Waid, Mark & Paul Azaceta. Potter’s Field.

Los Angeles: BOOM! Studios, 2009.

This graphic novel is a very telling example of the good idea which is well executed at first, but which ultimately fails for other reasons. “Potter’s Field,” of course, is the traditional name for the burial place to which paupers and unknown persons are consigned by local government.

In New York City, it’s located on Hart’s Island and is haunted by a mysterious man known as John Doe, whose passion is identifying the anonymous deceased and chiseling their names on their case-number-only grave markers. He carries out secret investigations, revisits old crimes, digs into police files and other public records, and — almost miraculously, it seems — uncovers answers at a terrific rate. But we never learn anything about John’s background, or his motivation, or how he set up the (apparently) vast system of agents and informants that enable him to do what he does, and that’s a large part of the problem with the story. Who is he, that he can get such amazing results so quickly? What hold does he have over those who work for him — many of them cops and bureaucrats who are violating the laws governing their real jobs? (We only see him adding one new agent, which he accomplishes by out-and-out blackmail.) There’s no “origin story,” in other words.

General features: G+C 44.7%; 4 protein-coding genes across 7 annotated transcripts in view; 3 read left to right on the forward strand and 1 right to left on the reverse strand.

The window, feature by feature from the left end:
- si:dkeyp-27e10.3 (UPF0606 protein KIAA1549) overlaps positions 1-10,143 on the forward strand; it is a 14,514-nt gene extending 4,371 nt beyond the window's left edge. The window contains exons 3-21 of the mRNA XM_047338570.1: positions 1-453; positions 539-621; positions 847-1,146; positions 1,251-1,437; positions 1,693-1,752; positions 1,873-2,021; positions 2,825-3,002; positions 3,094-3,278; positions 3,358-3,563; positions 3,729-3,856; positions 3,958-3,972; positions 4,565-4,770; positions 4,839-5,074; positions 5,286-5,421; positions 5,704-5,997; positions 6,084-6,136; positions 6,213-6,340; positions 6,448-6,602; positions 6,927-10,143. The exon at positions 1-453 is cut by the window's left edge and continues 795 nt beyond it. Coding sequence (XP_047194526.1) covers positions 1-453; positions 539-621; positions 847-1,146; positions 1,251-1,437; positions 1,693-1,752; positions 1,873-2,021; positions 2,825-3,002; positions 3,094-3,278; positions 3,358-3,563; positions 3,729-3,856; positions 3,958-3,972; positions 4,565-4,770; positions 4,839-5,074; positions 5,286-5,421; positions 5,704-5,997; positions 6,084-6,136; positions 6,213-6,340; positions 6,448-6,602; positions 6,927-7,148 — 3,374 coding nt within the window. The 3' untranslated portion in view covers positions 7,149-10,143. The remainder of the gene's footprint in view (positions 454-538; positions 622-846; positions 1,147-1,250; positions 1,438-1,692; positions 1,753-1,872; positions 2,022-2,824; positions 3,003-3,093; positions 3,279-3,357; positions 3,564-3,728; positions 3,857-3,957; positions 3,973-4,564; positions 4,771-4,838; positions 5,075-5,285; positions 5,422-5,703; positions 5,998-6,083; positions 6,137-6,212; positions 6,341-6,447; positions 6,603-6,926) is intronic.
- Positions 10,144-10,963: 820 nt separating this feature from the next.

The larger problem also is that the book has the feel of a small collection of stories ripped out of a much larger (but actually nonexistent – I think) narrative, so we get no back-story to these events at all and no reason to empathize with the protagonist. There are four story arcs here, three of them quite short. The longest one actually has the feel of a climactic episode to what should have been that longer presumed narrative, which the reader knows nothing about, and apparently never will. This is a shame because the story lines themselves are pretty well developed internally, the dialogue is first-rate, and Azceta’s artwork suits the style of the text perfectly.

Published in: on 2 March 2012 at 11:10 am  Leave a Comment  
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